(a) The Office of the Public Defender for Adults, providing legal assistance to any person in the following circumstances:
Persons in the initial or administrative stage of detention, by taking
part in monitoring the initial phase of the investigation and providing technical
advice and protection;
Persons who have been arrested by court order or whose freedom has been
restricted by taking an alternative measure; in this case, assistance is provided
through participation in the pre-trial phase of the investigation by contributing
exculpatory evidence required to defend the person during the trial and monitoring
the conditions in which precautionary measures are enforced;
Persons serving their sentence, by defending their rights, taking part
in review hearings and filing complaints or raising interlocutory matters where
a prisoner's rights have been violated;
(b) Public Defender for Juvenile Offenders: as for adults, legal assistance is provided from the time a charge has been brought until the stage of the enforcement of the measure imposed. Progress has been made in that assistance is being provided by a specialized group of defence lawyers who are familiar with all juvenile legislation. Generally speaking, the Office of the Public Defender tries to guarantee respect for the legal framework in which it operates in order fully to implement the constitutional provisions applicable to all individuals.
National Public Security Academy
93. When the National Public Security Academy was founded in 1992, its approach to human rights was that which was proposed by the Spanish Police and which was very useful in the training of students at the basic, managerial and higher levels. The approach focuses mainly on the crime aspect, not necessarily on international human rights law.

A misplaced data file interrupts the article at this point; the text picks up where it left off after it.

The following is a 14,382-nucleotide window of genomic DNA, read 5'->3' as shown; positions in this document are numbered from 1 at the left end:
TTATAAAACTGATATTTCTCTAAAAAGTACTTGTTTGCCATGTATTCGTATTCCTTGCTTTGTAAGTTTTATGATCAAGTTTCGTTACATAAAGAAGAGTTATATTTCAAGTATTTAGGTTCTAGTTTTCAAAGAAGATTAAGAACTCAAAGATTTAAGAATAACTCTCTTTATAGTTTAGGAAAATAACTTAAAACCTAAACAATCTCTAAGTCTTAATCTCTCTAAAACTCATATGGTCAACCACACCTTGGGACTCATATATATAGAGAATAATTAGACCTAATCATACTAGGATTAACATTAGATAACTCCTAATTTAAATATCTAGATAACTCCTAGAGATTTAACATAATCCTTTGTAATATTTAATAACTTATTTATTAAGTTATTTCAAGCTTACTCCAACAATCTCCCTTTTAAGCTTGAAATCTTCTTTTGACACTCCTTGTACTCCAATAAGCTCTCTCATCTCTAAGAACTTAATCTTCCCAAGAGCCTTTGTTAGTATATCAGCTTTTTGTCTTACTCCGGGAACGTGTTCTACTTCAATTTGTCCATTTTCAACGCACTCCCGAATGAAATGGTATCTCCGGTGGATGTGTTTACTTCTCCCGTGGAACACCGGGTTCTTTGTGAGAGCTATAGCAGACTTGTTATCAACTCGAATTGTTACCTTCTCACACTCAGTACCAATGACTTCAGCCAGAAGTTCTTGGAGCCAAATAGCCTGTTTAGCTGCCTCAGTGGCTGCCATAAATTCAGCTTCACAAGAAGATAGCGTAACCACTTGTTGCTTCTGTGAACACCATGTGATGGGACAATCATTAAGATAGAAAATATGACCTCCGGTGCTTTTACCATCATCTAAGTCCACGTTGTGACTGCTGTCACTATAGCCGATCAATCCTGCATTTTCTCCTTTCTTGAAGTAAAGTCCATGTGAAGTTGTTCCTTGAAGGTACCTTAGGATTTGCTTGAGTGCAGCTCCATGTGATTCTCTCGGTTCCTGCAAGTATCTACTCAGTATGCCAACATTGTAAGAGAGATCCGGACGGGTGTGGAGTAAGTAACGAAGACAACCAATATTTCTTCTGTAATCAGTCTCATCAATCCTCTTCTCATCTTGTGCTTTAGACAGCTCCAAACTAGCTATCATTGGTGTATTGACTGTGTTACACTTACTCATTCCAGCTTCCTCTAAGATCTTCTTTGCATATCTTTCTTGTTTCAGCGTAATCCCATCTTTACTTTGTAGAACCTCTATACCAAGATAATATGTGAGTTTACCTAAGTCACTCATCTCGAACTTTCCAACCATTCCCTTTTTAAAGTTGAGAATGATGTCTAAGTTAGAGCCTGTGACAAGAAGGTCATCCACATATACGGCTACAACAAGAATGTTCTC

94. Since 1996, with the participation of other organizations, including Radda Barnen, the Latin American Institute for the Prevention of Crime and the Treatment of Offenders (ILANUD) and the Office of the Procurator for the Protection of Human Rights, teachers of humanities subjects have begun to adopt a more appropriate approach to human rights, its doctrine and international law. This approach allows for new contributions, especially with regard to the right to physical integrity, in which the topic of torture has been included to allow discussions with police officers about their responsibility when it comes to interrogating a detainee or dealing with any person under any type of arrest. Various harmful and prohibited torture practices are also discussed, as are the symptoms that a person may have when he has been subjected to some form of torture.
95. This new approach is taught to students in the basic course described in annex 4 of the Academy's report, which provides information on lesson plans, the general aspects of the subject and a description of the course (level, length, etc.).
National Civil Police
96. As far as administrative matters are concerned, the National Civil Police (PNC) has disciplinary regulations to punish all forms of ill-treatment, including torture. In title III (Misdemeanours), chapter 1 (Serious Misdemeanours), article 7, paragraph 4, states that “Any person who abuses his powers and inflicts inhuman, degrading, discriminatory or humiliating treatment on his colleagues or subordinates or on persons in his custody shall be punished accordingly”. In institutional matters, PNC has its own rules, which provide for the same penalties as the Convention against Torture.
Office of the Inspector-General of the National Civil Police
97. The Office of the Procurator for the Protection of Human Rights is the main governmental body responsible for monitoring human rights; the National Civil Police is a special case, however, and has an Inspector-General whose mandate is to supervise and monitor police operations and management and matters relating to human rights and police conduct in general.
98. The Inspector-General of the National Civil Police is directly responsible to the Minister of Public Security and his appointment is subject to approval by the Procurator for the Protection of Human Rights and the Attorney-General of the Republic; he has delegates in the country's 14 departments who represent him in his high-level inspection duties.